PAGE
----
Guide includes how to test and treat American and European Foulbrood, new Veterinary Feed Directive rules for using antibiotics, and the importance of being vigilant
The Honey Bee Health Coalition unveiled a new resource for beekeepers today — an information sheet for hive management decisions related to American Foulbrood (AFB) and European Foulbrood (EFB).
An expert team of beekeepers, entomologists, apiary inspectors and federal regulators produced and reviewed Identifying and Mitigating Foulbrood in Honey Bee Colonies and Reducing the Use of Antibiotics: Information for Beekeepers and Veterinarians. The guide articulates what AFB and EFB are, how to test for them and what to do if a colony has either disease.
“As an inspector in Texas, I found there was a lot of confusion about how to tell if you had foulbrood and what to do if you thought you had it,” said Mary Reed with Apiary Inspectors of America. “In the past, beekeepers have treated prophylactically with antibiotics for foulbrood, but with the new Veterinary Feed Directive the availability of these treatments has changed, and thus beekeepers have needed to adjust their management practices.”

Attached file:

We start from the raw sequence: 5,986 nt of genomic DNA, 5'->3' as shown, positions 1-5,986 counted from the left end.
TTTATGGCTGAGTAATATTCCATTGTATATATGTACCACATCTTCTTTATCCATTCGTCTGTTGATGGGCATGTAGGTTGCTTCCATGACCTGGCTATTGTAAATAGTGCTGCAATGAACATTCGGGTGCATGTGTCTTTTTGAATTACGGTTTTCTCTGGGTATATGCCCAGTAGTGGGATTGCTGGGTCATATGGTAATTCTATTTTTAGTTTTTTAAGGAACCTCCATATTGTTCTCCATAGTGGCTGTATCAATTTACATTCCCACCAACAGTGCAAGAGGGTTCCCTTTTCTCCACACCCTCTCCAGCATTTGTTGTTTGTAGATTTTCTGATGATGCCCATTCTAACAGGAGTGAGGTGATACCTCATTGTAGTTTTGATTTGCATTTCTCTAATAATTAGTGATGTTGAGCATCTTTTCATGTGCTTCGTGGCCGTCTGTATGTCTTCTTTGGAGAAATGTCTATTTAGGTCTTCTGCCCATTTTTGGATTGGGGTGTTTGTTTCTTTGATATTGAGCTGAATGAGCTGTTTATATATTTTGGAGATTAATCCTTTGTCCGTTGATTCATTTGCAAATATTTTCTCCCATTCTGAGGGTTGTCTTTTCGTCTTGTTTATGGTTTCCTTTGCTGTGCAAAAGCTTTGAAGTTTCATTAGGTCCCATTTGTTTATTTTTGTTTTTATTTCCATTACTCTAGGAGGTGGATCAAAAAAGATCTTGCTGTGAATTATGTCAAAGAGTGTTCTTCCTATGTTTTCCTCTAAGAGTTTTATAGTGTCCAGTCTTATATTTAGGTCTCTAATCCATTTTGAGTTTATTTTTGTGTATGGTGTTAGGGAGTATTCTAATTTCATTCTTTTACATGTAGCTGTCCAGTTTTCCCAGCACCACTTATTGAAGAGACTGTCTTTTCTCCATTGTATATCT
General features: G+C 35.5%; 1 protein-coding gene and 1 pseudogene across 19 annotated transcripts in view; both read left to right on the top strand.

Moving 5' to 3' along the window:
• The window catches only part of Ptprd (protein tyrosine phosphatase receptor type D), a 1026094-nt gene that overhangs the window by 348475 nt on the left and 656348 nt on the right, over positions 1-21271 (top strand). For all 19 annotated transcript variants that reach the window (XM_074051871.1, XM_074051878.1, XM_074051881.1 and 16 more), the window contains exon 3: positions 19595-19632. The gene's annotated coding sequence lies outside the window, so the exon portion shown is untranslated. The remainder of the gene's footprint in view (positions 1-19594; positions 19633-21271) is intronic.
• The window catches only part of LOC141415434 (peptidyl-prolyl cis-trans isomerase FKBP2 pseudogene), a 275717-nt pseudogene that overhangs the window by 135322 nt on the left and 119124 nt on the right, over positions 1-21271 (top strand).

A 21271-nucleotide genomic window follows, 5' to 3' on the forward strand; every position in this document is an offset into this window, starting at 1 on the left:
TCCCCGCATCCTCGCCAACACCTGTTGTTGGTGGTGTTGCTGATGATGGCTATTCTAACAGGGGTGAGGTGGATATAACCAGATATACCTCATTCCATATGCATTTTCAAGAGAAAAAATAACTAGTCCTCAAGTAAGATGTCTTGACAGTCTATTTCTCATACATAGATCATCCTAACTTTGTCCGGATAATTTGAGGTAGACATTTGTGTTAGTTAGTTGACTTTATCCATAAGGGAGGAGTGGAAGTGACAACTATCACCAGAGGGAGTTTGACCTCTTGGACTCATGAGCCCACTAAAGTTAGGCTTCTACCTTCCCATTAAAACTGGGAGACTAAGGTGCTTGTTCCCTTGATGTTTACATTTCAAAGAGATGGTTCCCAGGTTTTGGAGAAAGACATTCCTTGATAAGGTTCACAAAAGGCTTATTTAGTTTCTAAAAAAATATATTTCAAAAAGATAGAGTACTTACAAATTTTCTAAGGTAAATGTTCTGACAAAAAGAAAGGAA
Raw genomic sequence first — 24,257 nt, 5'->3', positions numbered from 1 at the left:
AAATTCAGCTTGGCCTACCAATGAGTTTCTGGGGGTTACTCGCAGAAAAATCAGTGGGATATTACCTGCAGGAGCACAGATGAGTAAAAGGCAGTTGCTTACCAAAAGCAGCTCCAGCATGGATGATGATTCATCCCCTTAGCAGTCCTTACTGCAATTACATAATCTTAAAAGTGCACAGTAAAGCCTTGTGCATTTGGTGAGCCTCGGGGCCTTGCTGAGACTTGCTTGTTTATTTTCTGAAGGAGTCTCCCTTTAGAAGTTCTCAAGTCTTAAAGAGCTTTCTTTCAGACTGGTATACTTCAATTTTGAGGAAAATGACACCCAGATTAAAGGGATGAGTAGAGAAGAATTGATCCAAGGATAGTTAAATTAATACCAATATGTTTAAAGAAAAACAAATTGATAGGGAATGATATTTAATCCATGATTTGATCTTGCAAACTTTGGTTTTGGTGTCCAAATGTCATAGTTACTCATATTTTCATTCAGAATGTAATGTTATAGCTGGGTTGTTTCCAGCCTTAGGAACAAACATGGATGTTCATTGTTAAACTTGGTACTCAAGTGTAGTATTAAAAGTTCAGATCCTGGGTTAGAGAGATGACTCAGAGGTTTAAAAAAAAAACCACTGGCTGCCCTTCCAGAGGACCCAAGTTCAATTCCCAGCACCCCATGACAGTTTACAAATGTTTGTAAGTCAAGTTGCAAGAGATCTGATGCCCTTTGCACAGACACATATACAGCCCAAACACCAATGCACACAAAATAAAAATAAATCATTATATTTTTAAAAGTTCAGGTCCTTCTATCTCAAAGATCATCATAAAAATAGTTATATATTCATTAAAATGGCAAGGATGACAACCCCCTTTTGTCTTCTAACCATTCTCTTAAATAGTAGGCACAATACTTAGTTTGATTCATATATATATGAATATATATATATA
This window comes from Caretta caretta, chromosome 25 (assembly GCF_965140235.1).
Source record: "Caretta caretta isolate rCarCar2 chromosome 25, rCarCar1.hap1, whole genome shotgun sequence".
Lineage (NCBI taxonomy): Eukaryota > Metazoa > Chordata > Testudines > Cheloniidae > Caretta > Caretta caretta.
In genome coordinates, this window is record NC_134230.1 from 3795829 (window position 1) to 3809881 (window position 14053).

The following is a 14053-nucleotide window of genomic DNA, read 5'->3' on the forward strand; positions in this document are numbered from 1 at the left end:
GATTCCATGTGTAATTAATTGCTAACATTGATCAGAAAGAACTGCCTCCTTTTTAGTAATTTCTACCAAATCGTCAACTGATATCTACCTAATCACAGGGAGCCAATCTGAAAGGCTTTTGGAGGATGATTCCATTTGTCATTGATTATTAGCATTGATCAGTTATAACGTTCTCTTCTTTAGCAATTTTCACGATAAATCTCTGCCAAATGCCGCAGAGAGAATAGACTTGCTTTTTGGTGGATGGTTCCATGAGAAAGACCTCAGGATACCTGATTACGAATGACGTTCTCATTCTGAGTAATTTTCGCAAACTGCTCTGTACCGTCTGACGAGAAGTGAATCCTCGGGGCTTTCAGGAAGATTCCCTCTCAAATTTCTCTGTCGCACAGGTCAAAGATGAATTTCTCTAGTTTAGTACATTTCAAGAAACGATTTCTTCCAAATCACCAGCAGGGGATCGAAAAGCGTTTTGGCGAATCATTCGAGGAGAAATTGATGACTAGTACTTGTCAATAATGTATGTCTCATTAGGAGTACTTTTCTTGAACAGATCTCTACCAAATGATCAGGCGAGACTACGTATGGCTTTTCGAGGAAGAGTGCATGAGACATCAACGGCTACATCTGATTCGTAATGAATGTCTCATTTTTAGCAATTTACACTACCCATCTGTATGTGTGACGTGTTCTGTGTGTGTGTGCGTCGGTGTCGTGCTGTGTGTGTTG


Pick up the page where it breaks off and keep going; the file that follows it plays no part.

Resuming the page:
Antibiotics can be used as a last resort for European Foulbrood, but they are an ineffective treatment for American Foulbrood because they simply mask symptoms. Using antibiotics before foulbrood signs are shown can lead to widespread resistance to the class of drugs and the potential for these important tools to be less effective for humans in the future.
The new information is aimed at beekeepers and veterinarians. It provides practical, easy-to-follow information for these fairly complicated diseases and is being released at a time when hives are often susceptible to foulbrood.
To view or download the guide, visit https://honeybeehealthcoalition.org/foulbrood.